For me, as I assume for most of us, the COVID-19 lockdown has been a life-changing event, mainly because I was bound to spend more time than ever both inside my home and with myself. And what is a better way to spend that time than to dive into the bottomless pit of content on social media? It wasn't long until I discovered the slow-fashion movement on Instagram. Before I realized it, I had read countless articles and posts on the real costs of our clothing and I began to wonder who was paying the actual price of my three-pound top if I wasn't.
From the day I received my first salary at sixteen until now, I have been a devoted ASOS customer, checking their 'New In' page every day for fresh drops like it was my Twitter feed. Having been a self-confessed online shopaholic for years, it was especially hard for me to admit that I, too, am a culprit in the large-scale societal and environmental damage the fast fashion industry is responsible for. It was a real obsession that even caused me to purchase their Next-Day-Delivery plan last year because I was ordering and returning so many clothes. So, of course, it took me a long time to accept that this wasn't sustainable—neither for the earth nor for myself. I started asking myself many questions. What if it isn't normal that my shirt costs less than my coffee? How can I preach about feminism when I don't stand up to the exploitation of mainly female garment workers all over the world?
I wasn't putting my money where my mouth was, so I had no choice but to find alternatives. I started looking for solutions where I initially had found the problem: Instagram. This is where I stumbled upon made-to-order labels. Approaching a—to me—completely unknown sphere of fashion, I was filled with scepticism but also great curiosity. Days’ worth of scrolling and following was spent on researching. What I found changed the way I approached fashion profoundly. Made-to-order is a concept that follows the zero-waste approach of only supplying where there is demand. The product is only made once it is ordered. Not only does this allow for customization in size and design but also a kind of transparency I never had thought was possible. Because the production chain is so short for small made-to-order businesses, it is really easy to ask about how much work and time is needed to make your clothing and how much it costs. My first purchase was the 'Julie' blouse—110 Euros (100£). Spending 100£ on a blouse was unbelievable to me, but once I saw where the money went, I found it even harder to believe how a blouse could be produced for 5£.
Image by Maison Cleo
In the world of fast fashion, it is often forgotten that the clothes we wear were designed and made by real people and not machines. Do you know who designed your H&M dress? Where do we draw the line for creative property? By supporting handmade-to-order brands you are not only supporting small businesses, but you are also making sure that an artist—the designer—can keep making art. Instagram allows these designers to directly communicate with their customers to find out what fits, colours and styles they would like to see. This kind of designer-customer communication allows their collections to be more dynamic and responsive to trends than large-scale producers could ever be.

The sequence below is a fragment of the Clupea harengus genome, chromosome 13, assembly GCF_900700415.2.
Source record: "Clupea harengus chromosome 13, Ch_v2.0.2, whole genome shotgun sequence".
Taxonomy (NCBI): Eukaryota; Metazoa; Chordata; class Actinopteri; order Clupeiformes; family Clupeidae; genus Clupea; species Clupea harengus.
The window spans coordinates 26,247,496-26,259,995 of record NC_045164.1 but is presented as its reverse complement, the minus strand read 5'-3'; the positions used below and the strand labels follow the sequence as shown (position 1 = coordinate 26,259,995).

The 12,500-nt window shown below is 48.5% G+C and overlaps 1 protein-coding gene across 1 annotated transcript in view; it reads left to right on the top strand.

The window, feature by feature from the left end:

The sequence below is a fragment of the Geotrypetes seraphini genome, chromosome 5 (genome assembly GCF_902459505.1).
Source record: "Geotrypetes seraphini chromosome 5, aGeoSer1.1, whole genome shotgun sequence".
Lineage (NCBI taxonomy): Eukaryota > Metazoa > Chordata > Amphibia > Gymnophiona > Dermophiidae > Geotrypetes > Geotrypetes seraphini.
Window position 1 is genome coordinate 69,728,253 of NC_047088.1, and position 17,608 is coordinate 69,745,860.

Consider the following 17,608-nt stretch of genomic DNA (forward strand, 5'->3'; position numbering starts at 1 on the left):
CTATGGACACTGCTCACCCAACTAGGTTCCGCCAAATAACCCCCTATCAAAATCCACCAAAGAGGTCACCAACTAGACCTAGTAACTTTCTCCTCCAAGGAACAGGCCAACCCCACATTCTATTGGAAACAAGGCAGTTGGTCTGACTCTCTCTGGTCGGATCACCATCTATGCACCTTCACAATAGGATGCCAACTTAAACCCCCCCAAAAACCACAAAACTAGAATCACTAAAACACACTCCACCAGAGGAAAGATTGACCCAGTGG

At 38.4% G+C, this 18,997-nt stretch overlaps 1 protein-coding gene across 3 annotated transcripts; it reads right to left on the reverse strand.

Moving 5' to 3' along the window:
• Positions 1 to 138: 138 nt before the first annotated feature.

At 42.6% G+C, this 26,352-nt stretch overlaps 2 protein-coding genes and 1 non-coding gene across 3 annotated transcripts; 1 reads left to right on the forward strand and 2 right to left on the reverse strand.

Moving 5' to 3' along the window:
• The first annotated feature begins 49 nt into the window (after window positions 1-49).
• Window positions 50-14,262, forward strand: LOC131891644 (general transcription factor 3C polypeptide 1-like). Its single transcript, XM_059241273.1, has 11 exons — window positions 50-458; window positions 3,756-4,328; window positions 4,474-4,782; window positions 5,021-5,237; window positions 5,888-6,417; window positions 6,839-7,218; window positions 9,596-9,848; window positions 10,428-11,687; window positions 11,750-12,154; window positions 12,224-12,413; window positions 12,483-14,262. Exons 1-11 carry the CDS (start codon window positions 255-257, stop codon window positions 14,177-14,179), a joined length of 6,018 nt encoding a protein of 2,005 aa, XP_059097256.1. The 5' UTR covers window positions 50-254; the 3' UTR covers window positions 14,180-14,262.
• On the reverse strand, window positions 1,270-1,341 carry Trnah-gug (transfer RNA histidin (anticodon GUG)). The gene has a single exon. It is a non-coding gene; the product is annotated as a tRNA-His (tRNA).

For anyone who wears anything beyond straight sizes (everything that counts as 'plus-size') buying clothes can be a nightmare. Even though there are more labels nowadays who cater to plus-size, the lack of choice is still striking compared to straight-size fashion. Made-to-order fashion could be a feasible solution to this issue as the concept of sizes can be completely dropped when clothing is made to each individual’s measurements.
Could made-to-order brands be paving a new path in fashion? Yes. Could they be the future of fashion? No, or at least not exclusively. Made-to-order fashion is not made for everyone. It is made with people in mind who have the funds to invest in their clothes, for people who are looking to wear them for years or who can simply afford to splurge on something that is tailored to them. However, it is not made for people who don’t have the funds or who depend on fast fashion being fast and cheap. Made-to-order fashion isn’t for everyone just yet and it isn’t the all-in-one solution against fast fashion either. Overthrowing the fast fashion industry is impossible when we are not doing it for all bodies and with society’s most vulnerable groups in mind. But for those who can afford it, it could be the first step into a more sustainable and inclusive future of fashion. Better fitting clothes while dismantling weight stigma and fatphobia at the same time? Supporting fellow artists while being a part of the long-overdue rebirth of the fashion industry? Sounds like a hell of a deal to me.
Lastly, here are some made-to-order labels I personally support and recommend checking out, IG handle included:
Olivia Rose The Label (@oliviarosethelabel): All of the clothes are handmade and designed by the owner and only employee Olivia in her home studio in Edinburgh. She is well-known throughout the slow-fashion scene for her trademark puffy sleeves and shirring expertise. The blouses and dresses in deadstock designer fabric are sure to make you feel special: you will feel like a celebrity as the gaze of strangers is lingering on you. (Checkout Strand's interview with Olivia Rose here)